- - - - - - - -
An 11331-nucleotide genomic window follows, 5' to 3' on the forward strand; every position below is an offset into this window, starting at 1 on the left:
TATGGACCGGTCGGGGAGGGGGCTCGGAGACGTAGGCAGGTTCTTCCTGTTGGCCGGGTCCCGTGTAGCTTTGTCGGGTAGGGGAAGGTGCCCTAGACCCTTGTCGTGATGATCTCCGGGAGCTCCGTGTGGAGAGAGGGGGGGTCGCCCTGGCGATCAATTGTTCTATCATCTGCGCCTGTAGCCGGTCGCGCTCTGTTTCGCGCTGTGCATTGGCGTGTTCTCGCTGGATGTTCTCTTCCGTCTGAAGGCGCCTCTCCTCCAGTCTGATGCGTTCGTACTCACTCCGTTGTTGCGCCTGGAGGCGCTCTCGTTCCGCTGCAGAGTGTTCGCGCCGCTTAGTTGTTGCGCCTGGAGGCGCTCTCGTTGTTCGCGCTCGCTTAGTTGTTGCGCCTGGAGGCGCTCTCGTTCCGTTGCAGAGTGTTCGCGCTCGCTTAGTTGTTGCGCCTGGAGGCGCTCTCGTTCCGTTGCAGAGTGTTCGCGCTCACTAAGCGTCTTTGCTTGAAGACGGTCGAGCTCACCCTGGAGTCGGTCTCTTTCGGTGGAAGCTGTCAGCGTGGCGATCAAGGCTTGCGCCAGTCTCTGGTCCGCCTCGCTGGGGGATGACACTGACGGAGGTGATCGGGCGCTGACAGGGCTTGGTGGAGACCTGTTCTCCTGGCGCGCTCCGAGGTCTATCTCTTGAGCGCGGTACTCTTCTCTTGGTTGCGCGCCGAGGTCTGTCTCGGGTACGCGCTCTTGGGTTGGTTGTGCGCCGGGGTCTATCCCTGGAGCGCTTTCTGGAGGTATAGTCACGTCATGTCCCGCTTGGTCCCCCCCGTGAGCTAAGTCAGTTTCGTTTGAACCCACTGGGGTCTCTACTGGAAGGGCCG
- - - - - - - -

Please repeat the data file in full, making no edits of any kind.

An 11331-nucleotide genomic window follows, 5' to 3' on the forward strand; every position below is an offset into this window, starting at 1 on the left:
TATGGACCGGTCGGGGAGGGGGCTCGGAGACGTAGGCAGGTTCTTCCTGTTGGCCGGGTCCCGTGTAGCTTTGTCGGGTAGGGGAAGGTGCCCTAGACCCTTGTCGTGATGATCTCCGGGAGCTCCGTGTGGAGAGAGGGGGGGTCGCCCTGGCGATCAATTGTTCTATCATCTGCGCCTGTAGCCGGTCGCGCTCTGTTTCGCGCTGTGCATTGGCGTGTTCTCGCTGGATGTTCTCTTCCGTCTGAAGGCGCCTCTCCTCCAGTCTGATGCGTTCGTACTCACTCCGTTGTTGCGCCTGGAGGCGCTCTCGTTCCGCTGCAGAGTGTTCGCGCCGCTTAGTTGTTGCGCCTGGAGGCGCTCTCGTTGTTCGCGCTCGCTTAGTTGTTGCGCCTGGAGGCGCTCTCGTTCCGTTGCAGAGTGTTCGCGCTCGCTTAGTTGTTGCGCCTGGAGGCGCTCTCGTTCCGTTGCAGAGTGTTCGCGCTCACTAAGCGTCTTTGCTTGAAGACGGTCGAGCTCACCCTGGAGTCGGTCTCTTTCGGTGGAAGCTGTCAGCGTGGCGATCAAGGCTTGCGCCAGTCTCTGGTCCGCCTCGCTGGGGGATGACACTGACGGAGGTGATCGGGCGCTGACAGGGCTTGGTGGAGACCTGTTCTCCTGGCGCGCTCCGAGGTCTATCTCTTGAGCGCGGTACTCTTCTCTTGGTTGCGCGCCGAGGTCTGTCTCGGGTACGCGCTCTTGGGTTGGTTGTGCGCCGGGGTCTATCCCTGGAGCGCTTTCTGGAGGTATAGTCACGTCATGTCCCGCTTGGTCCCCCCCGTGAGCTAAGTCAGTTTCGTTTGAACCCACTGGGGTCTCTACTGGAAGGGCCG